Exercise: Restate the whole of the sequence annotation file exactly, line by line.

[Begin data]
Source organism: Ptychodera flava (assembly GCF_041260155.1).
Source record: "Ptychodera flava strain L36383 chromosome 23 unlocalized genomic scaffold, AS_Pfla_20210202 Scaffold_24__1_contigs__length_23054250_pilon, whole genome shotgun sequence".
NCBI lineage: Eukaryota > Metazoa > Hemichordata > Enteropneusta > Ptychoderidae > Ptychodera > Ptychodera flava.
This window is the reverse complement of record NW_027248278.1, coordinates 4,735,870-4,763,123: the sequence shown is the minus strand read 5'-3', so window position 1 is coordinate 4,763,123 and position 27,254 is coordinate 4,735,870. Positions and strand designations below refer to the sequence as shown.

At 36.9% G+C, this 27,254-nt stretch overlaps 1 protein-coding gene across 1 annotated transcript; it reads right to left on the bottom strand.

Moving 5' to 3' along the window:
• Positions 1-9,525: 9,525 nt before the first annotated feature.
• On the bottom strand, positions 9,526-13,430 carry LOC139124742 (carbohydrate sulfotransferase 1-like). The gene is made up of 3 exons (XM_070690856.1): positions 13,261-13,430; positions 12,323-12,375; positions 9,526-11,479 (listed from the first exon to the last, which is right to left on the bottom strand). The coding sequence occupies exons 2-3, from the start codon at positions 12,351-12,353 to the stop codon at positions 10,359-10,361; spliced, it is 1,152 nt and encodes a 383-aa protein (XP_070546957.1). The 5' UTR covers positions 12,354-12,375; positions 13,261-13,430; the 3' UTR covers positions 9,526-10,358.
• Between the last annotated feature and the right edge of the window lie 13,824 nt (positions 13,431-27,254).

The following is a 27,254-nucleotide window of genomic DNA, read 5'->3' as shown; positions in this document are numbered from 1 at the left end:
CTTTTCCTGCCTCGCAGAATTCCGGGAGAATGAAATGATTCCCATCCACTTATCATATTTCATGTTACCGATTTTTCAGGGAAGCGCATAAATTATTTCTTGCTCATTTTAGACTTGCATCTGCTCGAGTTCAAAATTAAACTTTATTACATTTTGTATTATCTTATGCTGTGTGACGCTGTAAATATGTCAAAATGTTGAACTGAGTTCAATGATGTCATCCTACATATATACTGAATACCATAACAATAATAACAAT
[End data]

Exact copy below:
Source organism: Ptychodera flava (assembly GCF_041260155.1).
Source record: "Ptychodera flava strain L36383 chromosome 23 unlocalized genomic scaffold, AS_Pfla_20210202 Scaffold_24__1_contigs__length_23054250_pilon, whole genome shotgun sequence".
NCBI lineage: Eukaryota > Metazoa > Hemichordata > Enteropneusta > Ptychoderidae > Ptychodera > Ptychodera flava.
This window is the reverse complement of record NW_027248278.1, coordinates 4,735,870-4,763,123: the sequence shown is the minus strand read 5'-3', so window position 1 is coordinate 4,763,123 and position 27,254 is coordinate 4,735,870. Positions and strand designations below refer to the sequence as shown.

At 36.9% G+C, this 27,254-nt stretch overlaps 1 protein-coding gene across 1 annotated transcript; it reads right to left on the bottom strand.

Moving 5' to 3' along the window:
• Positions 1-9,525: 9,525 nt before the first annotated feature.
• On the bottom strand, positions 9,526-13,430 carry LOC139124742 (carbohydrate sulfotransferase 1-like). The gene is made up of 3 exons (XM_070690856.1): positions 13,261-13,430; positions 12,323-12,375; positions 9,526-11,479 (listed from the first exon to the last, which is right to left on the bottom strand). The coding sequence occupies exons 2-3, from the start codon at positions 12,351-12,353 to the stop codon at positions 10,359-10,361; spliced, it is 1,152 nt and encodes a 383-aa protein (XP_070546957.1). The 5' UTR covers positions 12,354-12,375; positions 13,261-13,430; the 3' UTR covers positions 9,526-10,358.
• Between the last annotated feature and the right edge of the window lie 13,824 nt (positions 13,431-27,254).

The following is a 27,254-nucleotide window of genomic DNA, read 5'->3' as shown; positions in this document are numbered from 1 at the left end:
CTTTTCCTGCCTCGCAGAATTCCGGGAGAATGAAATGATTCCCATCCACTTATCATATTTCATGTTACCGATTTTTCAGGGAAGCGCATAAATTATTTCTTGCTCATTTTAGACTTGCATCTGCTCGAGTTCAAAATTAAACTTTATTACATTTTGTATTATCTTATGCTGTGTGACGCTGTAAATATGTCAAAATGTTGAACTGAGTTCAATGATGTCATCCTACATATATACTGAATACCATAACAATAATAACAAT